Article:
Logistically speaking I think staying in is a better long term decision for your family. Benefits, retirement, and all that goes along with that. While you'd get out now with some form of benefits, there's nothing better than retiring from the military (as I've seen).

    Emotionally and physically, getting out is a better choice. You can destress, spend time with your family, enjoy new opportunities, leverage your military experience into a new field/current field in civilian territory.

    Overall, my one piece of advice that I hear from so many retired/veterans is if you get out, have a plan and a job waiting for you. Your wife might make good money now, but there are no guarantees in life and having your own form of security is important.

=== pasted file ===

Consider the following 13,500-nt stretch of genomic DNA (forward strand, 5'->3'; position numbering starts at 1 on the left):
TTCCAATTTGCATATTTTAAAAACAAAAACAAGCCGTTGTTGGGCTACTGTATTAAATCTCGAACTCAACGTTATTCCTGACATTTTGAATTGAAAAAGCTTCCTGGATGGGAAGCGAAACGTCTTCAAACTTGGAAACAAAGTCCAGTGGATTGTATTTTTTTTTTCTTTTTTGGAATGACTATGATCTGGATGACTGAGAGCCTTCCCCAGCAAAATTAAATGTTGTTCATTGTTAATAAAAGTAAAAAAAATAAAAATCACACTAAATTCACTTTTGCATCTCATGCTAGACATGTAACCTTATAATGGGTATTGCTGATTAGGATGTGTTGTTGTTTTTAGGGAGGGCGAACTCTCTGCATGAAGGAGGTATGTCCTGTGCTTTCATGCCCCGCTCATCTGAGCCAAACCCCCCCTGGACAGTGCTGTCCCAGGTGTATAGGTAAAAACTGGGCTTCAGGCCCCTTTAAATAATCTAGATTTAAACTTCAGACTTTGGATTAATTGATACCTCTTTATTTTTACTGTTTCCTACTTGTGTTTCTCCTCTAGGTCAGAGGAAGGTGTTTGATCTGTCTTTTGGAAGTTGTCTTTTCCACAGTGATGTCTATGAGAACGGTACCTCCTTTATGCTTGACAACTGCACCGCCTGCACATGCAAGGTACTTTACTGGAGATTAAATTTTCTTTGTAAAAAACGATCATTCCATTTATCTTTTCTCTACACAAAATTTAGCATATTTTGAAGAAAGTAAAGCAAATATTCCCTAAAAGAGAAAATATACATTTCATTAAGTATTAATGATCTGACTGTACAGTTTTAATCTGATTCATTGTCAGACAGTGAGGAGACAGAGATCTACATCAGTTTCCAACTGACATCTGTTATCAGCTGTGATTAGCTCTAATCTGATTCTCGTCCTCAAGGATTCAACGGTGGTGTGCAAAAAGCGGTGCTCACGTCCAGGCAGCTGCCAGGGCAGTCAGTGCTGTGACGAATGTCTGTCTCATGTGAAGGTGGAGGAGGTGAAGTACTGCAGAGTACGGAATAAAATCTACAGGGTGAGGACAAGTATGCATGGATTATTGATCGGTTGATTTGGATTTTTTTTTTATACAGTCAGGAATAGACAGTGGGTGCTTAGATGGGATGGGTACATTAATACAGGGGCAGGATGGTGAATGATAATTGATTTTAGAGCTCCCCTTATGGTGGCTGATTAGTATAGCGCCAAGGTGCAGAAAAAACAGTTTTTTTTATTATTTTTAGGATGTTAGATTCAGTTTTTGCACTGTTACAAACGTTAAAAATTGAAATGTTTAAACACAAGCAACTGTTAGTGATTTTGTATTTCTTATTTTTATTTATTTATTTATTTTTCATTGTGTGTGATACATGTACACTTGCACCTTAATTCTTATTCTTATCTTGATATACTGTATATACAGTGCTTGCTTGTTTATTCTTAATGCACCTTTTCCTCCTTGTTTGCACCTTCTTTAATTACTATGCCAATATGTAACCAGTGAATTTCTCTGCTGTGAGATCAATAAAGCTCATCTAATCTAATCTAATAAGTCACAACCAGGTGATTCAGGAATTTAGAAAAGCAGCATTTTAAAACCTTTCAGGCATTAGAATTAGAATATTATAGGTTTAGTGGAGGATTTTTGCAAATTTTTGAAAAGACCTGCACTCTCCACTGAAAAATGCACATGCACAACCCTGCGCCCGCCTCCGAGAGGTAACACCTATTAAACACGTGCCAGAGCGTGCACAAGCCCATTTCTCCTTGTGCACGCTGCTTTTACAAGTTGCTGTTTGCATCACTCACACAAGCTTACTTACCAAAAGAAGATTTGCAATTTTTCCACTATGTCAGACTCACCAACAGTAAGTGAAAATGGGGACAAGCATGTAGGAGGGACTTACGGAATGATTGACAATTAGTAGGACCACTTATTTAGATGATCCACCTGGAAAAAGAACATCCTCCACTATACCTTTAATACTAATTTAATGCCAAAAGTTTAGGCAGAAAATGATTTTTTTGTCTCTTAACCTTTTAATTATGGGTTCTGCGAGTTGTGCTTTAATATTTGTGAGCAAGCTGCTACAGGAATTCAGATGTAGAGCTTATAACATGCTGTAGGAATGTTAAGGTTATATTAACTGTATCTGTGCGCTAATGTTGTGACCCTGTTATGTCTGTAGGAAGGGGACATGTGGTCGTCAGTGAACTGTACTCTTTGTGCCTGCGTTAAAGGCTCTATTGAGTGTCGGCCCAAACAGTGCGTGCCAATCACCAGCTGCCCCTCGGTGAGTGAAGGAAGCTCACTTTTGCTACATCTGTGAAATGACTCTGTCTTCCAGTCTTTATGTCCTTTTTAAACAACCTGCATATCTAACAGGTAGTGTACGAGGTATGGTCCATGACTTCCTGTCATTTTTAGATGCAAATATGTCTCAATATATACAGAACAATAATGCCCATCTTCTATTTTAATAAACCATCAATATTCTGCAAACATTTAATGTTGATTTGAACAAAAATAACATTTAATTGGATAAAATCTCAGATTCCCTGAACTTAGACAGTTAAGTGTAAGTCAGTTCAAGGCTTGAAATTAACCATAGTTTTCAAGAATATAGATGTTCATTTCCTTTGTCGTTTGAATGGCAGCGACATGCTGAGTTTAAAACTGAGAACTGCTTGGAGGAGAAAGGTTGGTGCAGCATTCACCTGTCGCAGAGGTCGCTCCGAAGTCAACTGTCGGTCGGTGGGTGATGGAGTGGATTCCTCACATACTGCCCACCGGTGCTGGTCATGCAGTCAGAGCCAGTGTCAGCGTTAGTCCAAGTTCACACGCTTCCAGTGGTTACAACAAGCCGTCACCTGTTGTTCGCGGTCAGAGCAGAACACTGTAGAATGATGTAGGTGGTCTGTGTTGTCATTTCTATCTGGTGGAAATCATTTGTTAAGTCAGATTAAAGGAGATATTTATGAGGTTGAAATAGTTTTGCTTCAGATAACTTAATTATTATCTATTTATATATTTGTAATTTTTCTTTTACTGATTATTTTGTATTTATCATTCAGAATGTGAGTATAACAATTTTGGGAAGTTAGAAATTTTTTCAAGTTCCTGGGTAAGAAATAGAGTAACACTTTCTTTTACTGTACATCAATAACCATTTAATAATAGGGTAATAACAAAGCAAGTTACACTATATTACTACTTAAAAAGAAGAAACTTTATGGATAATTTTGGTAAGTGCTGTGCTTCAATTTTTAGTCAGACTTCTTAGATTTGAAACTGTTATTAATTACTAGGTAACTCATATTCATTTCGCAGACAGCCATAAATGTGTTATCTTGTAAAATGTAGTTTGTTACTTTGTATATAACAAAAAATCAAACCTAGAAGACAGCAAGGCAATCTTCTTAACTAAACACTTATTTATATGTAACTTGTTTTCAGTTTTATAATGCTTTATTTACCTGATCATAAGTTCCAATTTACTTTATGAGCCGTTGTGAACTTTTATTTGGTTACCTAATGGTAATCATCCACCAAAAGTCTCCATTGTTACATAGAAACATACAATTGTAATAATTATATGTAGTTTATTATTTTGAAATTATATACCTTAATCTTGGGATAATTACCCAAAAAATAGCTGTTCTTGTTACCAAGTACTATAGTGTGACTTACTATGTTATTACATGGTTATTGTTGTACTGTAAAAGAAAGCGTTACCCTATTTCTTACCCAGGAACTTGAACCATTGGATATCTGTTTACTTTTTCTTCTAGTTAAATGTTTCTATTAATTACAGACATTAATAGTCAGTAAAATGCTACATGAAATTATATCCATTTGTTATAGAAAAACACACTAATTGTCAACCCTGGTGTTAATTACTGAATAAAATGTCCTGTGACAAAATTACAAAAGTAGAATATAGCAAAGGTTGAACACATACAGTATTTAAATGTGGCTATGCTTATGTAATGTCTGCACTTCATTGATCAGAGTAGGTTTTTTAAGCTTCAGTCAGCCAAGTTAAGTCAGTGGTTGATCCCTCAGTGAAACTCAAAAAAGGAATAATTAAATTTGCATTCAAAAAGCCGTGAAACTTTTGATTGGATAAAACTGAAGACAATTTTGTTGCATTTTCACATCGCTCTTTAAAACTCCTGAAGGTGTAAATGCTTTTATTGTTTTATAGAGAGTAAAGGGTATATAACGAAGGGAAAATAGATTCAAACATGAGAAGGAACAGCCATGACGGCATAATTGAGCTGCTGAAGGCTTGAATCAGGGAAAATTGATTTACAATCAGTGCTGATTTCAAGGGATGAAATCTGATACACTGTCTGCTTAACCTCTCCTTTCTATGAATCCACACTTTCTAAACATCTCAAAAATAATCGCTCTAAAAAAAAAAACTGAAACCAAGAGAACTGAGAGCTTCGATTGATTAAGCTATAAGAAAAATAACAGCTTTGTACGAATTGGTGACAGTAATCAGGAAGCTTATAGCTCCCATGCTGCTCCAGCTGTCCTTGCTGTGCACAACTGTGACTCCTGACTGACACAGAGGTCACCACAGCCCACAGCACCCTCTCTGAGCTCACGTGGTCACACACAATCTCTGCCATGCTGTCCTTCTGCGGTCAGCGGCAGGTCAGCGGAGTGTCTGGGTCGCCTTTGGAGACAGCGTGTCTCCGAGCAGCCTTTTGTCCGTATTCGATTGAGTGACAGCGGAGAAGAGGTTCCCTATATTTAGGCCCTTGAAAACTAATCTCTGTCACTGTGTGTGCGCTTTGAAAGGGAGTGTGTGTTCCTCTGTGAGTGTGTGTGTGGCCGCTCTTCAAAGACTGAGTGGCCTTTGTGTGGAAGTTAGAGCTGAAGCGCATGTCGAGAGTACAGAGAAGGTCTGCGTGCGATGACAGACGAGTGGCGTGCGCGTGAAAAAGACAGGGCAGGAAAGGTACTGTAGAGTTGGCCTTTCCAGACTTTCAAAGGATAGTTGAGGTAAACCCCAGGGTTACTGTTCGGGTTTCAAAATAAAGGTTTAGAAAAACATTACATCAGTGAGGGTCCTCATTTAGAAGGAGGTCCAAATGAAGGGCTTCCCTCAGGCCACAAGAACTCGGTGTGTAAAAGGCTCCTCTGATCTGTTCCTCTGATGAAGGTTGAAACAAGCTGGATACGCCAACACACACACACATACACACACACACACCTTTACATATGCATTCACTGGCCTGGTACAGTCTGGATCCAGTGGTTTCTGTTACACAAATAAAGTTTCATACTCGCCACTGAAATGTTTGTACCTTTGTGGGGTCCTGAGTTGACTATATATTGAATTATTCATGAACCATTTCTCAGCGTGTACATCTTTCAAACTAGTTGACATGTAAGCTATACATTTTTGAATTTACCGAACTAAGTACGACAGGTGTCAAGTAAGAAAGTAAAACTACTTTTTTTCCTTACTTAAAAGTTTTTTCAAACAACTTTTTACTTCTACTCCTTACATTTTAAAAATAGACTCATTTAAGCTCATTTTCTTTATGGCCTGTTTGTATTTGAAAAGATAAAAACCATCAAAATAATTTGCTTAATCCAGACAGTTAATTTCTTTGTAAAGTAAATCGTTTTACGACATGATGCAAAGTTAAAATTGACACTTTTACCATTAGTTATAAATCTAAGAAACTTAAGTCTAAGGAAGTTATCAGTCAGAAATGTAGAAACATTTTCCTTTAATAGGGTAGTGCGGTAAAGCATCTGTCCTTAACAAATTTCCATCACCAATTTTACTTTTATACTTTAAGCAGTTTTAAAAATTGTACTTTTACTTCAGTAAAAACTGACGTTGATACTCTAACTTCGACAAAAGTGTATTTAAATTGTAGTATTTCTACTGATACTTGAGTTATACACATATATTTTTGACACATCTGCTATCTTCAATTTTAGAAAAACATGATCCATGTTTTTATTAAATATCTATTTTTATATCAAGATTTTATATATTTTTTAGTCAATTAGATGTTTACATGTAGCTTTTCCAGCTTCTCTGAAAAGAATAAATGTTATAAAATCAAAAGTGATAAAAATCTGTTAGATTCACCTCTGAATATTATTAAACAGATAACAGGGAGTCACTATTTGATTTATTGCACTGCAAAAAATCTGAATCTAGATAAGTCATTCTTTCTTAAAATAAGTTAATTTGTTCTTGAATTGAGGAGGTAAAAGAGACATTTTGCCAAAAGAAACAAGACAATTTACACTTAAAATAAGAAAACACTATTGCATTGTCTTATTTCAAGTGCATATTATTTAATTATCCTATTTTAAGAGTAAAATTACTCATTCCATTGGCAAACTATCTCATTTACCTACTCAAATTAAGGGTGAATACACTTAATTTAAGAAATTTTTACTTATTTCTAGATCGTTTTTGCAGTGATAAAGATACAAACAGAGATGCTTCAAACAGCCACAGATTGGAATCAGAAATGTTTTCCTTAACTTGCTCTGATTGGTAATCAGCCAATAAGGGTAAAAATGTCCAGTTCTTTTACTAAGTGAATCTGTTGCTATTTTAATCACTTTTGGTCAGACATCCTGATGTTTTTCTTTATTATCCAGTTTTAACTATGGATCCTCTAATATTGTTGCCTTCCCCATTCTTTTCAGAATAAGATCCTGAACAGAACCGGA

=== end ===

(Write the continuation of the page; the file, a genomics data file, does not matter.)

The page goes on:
4. NateDogg

    NateDogg Terminator Established Member

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    I appreciate that.

    I've heard that a million times as well. If I do decide to get out, I would be able to extend my contract until the end of my shore duty to give me a little more time to prepare (AUG18 vice Mar18).

    I plan to be well prepared if I do make that decision. The worst part is I have always planned just to do the 20, but over the last month I've just had a change of heart. I wish I would have gave myself a little more time instead of having these crazy thoughts with under a year left.
     
  5. smashedheadcat

    smashedheadcat Well-Known Member Established Member

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    I just hit 18 years (USMC), and I have had this discussion with myself and my family quite a few times. Obviously, I have decided to stay in just so I can have the retirement and health insurance for myself and my family.